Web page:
Live coding requires a musician to type lines of computer code into an interface to produce sound. It is not just as simple as pitch, dynamic, rhythm and duration – all of these parameters are controlled by the code as well as reverb, modulation, placement within the stereo field, repetition and more. There are so many aspects the performer can control that it would (and does) fill a small book and continues to be developed by musicians and programmers. It is possible that a live coder could perform Beethoven’s Fifth Symphony (with difficulty), but due to the nature of the constant looping that is essential to this practice, the style that has developed is different from the linear world of classical and popular music (although not necessarily). My first attempt at this was to figure out how to code ‘Walk This Way’ by Aerosmith using strange sounds for the first assignment. I felt that I was successful in this and for my second attempt I tried for something more ambitious. This attempt failed miserably because the complexity of having to type in pre-planned pitches, rhythmic groupings, and layers of commands in a live environment can come crashing down if the performer misses something as simple as a single character. I felt that the more successful attempts by my classmates relied less on pre-planning and more on aleatory. The understanding of the code and a rough idea in advance lets a performer engage in the live sculpting of sound rather than a frantic attempt to type pre-existing pages of numbers and characters into a computer under low light with many people watching. The latter seems to guarantee failure.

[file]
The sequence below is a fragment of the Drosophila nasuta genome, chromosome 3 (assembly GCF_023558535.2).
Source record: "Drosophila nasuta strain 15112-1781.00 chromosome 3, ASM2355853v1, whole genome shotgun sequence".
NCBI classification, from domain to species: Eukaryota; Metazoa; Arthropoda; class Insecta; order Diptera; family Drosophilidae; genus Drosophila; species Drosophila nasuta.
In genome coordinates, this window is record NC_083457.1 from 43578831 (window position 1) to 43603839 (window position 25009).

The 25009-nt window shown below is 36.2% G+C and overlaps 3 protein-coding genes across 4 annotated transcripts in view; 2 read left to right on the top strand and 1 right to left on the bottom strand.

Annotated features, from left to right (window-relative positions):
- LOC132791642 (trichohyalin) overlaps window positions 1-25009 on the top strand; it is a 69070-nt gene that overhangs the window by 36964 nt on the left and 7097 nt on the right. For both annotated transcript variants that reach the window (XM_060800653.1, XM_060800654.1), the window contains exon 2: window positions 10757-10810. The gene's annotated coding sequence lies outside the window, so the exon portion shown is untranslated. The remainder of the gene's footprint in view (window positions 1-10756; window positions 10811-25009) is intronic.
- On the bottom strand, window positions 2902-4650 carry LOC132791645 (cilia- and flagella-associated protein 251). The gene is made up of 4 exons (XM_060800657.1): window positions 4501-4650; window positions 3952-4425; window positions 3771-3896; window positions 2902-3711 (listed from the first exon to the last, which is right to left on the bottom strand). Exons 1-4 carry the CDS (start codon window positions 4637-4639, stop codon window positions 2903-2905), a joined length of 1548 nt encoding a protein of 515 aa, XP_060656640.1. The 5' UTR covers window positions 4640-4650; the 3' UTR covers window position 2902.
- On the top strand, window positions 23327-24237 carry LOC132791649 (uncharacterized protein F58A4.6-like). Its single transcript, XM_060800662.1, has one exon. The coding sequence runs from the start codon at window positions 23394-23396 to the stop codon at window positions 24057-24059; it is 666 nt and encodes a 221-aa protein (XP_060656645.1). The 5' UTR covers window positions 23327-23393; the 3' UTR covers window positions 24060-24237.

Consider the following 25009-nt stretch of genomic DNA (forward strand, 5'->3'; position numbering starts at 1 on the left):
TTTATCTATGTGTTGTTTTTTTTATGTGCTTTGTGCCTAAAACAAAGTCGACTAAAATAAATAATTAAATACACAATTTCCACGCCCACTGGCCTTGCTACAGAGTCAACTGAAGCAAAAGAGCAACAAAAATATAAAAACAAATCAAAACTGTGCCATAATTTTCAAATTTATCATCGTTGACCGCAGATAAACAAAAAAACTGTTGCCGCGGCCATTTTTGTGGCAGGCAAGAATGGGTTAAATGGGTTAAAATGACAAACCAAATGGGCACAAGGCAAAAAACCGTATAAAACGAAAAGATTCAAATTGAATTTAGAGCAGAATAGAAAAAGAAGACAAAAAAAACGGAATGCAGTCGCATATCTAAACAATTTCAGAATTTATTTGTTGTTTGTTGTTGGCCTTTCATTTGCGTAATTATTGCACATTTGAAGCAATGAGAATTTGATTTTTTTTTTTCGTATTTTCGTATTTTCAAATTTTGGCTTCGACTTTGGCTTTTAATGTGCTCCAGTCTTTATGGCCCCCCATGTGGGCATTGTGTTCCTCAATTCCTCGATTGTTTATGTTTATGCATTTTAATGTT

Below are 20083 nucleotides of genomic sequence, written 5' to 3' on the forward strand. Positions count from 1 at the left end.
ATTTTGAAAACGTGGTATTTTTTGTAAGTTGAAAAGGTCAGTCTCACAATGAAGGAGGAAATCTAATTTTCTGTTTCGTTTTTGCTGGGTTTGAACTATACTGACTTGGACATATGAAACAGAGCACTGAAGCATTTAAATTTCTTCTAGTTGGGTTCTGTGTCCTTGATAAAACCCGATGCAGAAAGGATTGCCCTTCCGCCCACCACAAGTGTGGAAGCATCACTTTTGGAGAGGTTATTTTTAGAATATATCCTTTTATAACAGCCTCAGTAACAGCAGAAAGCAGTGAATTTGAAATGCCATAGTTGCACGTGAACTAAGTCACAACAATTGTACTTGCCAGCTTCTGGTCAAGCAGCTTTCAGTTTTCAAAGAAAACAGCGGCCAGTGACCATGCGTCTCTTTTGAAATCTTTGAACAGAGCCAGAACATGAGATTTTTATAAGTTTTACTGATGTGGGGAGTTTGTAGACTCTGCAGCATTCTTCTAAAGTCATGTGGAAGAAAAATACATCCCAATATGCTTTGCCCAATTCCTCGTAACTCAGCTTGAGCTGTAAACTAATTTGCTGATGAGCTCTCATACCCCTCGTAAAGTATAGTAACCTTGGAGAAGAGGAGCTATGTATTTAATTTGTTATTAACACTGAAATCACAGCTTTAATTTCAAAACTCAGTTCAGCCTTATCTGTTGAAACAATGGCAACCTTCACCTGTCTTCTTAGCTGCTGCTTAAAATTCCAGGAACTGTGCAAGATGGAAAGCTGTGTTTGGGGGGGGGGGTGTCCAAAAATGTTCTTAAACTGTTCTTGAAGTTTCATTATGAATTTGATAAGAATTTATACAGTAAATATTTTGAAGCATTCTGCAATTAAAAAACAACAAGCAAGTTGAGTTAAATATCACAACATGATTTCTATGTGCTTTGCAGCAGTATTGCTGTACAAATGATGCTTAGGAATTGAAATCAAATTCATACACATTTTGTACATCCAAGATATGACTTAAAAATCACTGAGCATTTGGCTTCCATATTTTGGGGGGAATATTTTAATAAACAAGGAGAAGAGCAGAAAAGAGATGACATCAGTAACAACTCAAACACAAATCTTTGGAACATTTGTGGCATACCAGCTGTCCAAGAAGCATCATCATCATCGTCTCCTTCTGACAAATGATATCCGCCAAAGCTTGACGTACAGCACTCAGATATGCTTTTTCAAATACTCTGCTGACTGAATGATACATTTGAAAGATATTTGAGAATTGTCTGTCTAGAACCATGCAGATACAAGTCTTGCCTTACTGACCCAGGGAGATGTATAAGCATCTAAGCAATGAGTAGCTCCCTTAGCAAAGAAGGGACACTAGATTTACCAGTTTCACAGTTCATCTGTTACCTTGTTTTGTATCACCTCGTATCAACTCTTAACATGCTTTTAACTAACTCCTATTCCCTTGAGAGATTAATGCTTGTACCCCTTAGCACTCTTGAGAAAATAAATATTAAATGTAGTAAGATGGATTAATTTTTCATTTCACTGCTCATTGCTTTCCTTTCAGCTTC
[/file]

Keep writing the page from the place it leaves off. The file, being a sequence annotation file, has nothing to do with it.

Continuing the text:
As a composer, I have always found it difficult to reconcile the relationship between being hyper-controlling on a measure-to-measure basis and letting things form over time without judging them instantly. Part of the problem is the ability to immediately listen to what I’ve composed on my computer at the touch of a button. I have no idea what makes me decide why I think something sounds good and something else doesn’t. I compose something based upon a concept and then I listen to it and hope that it sounds acceptable. If it doesn’t, I delete it instantly. I’ve been told constantly by my composition professors that I need to allow my music to travel into zones that I might not be comfortable with and I’ve never been sure how to accomplish this. My experience with live coding has taught me to value the randomness of initiating a concept and then allowing it to form and develop on its own before I decide to nudge it in a different direction. I realize now that the same is true on the manuscript page. Sometimes you need to allow an idea to come to fruition based on the parameters that you set into motion earlier rather than to judge the perceived acceptance of the results on a note-to-note or measure-to-measure basis.